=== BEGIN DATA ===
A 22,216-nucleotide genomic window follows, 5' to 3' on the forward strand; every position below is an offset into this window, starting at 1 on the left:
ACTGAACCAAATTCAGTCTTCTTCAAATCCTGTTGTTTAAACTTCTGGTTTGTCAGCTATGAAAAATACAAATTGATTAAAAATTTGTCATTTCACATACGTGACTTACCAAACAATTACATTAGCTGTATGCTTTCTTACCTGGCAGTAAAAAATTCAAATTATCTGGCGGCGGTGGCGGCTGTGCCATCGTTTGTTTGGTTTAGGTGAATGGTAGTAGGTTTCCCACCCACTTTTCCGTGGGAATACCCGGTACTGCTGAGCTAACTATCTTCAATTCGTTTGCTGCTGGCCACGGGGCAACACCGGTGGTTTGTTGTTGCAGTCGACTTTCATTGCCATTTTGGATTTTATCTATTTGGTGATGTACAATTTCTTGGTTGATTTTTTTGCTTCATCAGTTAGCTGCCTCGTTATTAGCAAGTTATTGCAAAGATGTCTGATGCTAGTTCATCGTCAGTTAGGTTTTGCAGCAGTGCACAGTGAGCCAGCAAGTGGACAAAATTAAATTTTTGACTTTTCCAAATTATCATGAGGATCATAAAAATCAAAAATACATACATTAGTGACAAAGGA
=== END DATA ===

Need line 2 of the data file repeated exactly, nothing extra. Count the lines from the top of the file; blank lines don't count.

ACTGAACCAAATTCAGTCTTCTTCAAATCCTGTTGTTTAAACTTCTGGTTTGTCAGCTATGAAAAATACAAATTGATTAAAAATTTGTCATTTCACATACGTGACTTACCAAACAATTACATTAGCTGTATGCTTTCTTACCTGGCAGTAAAAAATTCAAATTATCTGGCGGCGGTGGCGGCTGTGCCATCGTTTGTTTGGTTTAGGTGAATGGTAGTAGGTTTCCCACCCACTTTTCCGTGGGAATACCCGGTACTGCTGAGCTAACTATCTTCAATTCGTTTGCTGCTGGCCACGGGGCAACACCGGTGGTTTGTTGTTGCAGTCGACTTTCATTGCCATTTTGGATTTTATCTATTTGGTGATGTACAATTTCTTGGTTGATTTTTTTGCTTCATCAGTTAGCTGCCTCGTTATTAGCAAGTTATTGCAAAGATGTCTGATGCTAGTTCATCGTCAGTTAGGTTTTGCAGCAGTGCACAGTGAGCCAGCAAGTGGACAAAATTAAATTTTTGACTTTTCCAAATTATCATGAGGATCATAAAAATCAAAAATACATACATTAGTGACAAAGGA